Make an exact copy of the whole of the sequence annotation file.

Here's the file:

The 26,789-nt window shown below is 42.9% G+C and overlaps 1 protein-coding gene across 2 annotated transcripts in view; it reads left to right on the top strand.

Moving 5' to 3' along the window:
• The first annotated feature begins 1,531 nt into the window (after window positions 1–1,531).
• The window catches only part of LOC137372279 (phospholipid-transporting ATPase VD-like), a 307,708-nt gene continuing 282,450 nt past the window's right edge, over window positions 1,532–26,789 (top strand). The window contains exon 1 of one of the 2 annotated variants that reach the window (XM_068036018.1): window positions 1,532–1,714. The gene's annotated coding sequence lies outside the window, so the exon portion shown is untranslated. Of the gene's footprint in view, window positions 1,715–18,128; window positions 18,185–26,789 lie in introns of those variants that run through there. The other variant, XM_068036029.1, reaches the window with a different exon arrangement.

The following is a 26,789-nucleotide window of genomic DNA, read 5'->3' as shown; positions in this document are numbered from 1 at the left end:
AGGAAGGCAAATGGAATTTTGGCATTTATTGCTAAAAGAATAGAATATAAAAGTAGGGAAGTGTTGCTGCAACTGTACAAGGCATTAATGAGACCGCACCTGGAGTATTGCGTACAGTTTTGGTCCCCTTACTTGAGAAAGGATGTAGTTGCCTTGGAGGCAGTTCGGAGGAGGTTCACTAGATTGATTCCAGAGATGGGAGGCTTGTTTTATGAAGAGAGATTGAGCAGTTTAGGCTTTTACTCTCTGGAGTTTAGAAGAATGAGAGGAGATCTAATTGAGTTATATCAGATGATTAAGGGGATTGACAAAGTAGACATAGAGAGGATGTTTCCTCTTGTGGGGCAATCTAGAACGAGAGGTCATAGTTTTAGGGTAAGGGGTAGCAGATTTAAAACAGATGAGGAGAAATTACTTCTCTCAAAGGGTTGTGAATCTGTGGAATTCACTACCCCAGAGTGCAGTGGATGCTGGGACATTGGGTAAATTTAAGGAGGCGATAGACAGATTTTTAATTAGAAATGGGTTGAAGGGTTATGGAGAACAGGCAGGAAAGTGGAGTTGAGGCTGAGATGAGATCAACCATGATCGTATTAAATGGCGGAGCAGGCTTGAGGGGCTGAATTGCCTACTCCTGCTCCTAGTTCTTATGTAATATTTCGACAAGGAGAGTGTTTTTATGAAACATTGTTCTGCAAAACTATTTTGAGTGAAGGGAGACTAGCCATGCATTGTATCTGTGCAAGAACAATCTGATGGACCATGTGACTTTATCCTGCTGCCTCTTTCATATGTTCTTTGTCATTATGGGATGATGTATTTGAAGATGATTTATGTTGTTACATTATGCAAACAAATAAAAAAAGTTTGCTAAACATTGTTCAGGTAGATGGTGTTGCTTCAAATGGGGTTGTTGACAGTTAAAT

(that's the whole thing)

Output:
The 26,789-nt window shown below is 42.9% G+C and overlaps 1 protein-coding gene across 2 annotated transcripts in view; it reads left to right on the top strand.

Moving 5' to 3' along the window:
• The first annotated feature begins 1,531 nt into the window (after window positions 1–1,531).
• The window catches only part of LOC137372279 (phospholipid-transporting ATPase VD-like), a 307,708-nt gene continuing 282,450 nt past the window's right edge, over window positions 1,532–26,789 (top strand). The window contains exon 1 of one of the 2 annotated variants that reach the window (XM_068036018.1): window positions 1,532–1,714. The gene's annotated coding sequence lies outside the window, so the exon portion shown is untranslated. Of the gene's footprint in view, window positions 1,715–18,128; window positions 18,185–26,789 lie in introns of those variants that run through there. The other variant, XM_068036029.1, reaches the window with a different exon arrangement.

The following is a 26,789-nucleotide window of genomic DNA, read 5'->3' as shown; positions in this document are numbered from 1 at the left end:
AGGAAGGCAAATGGAATTTTGGCATTTATTGCTAAAAGAATAGAATATAAAAGTAGGGAAGTGTTGCTGCAACTGTACAAGGCATTAATGAGACCGCACCTGGAGTATTGCGTACAGTTTTGGTCCCCTTACTTGAGAAAGGATGTAGTTGCCTTGGAGGCAGTTCGGAGGAGGTTCACTAGATTGATTCCAGAGATGGGAGGCTTGTTTTATGAAGAGAGATTGAGCAGTTTAGGCTTTTACTCTCTGGAGTTTAGAAGAATGAGAGGAGATCTAATTGAGTTATATCAGATGATTAAGGGGATTGACAAAGTAGACATAGAGAGGATGTTTCCTCTTGTGGGGCAATCTAGAACGAGAGGTCATAGTTTTAGGGTAAGGGGTAGCAGATTTAAAACAGATGAGGAGAAATTACTTCTCTCAAAGGGTTGTGAATCTGTGGAATTCACTACCCCAGAGTGCAGTGGATGCTGGGACATTGGGTAAATTTAAGGAGGCGATAGACAGATTTTTAATTAGAAATGGGTTGAAGGGTTATGGAGAACAGGCAGGAAAGTGGAGTTGAGGCTGAGATGAGATCAACCATGATCGTATTAAATGGCGGAGCAGGCTTGAGGGGCTGAATTGCCTACTCCTGCTCCTAGTTCTTATGTAATATTTCGACAAGGAGAGTGTTTTTATGAAACATTGTTCTGCAAAACTATTTTGAGTGAAGGGAGACTAGCCATGCATTGTATCTGTGCAAGAACAATCTGATGGACCATGTGACTTTATCCTGCTGCCTCTTTCATATGTTCTTTGTCATTATGGGATGATGTATTTGAAGATGATTTATGTTGTTACATTATGCAAACAAATAAAAAAAGTTTGCTAAACATTGTTCAGGTAGATGGTGTTGCTTCAAATGGGGTTGTTGACAGTTAAAT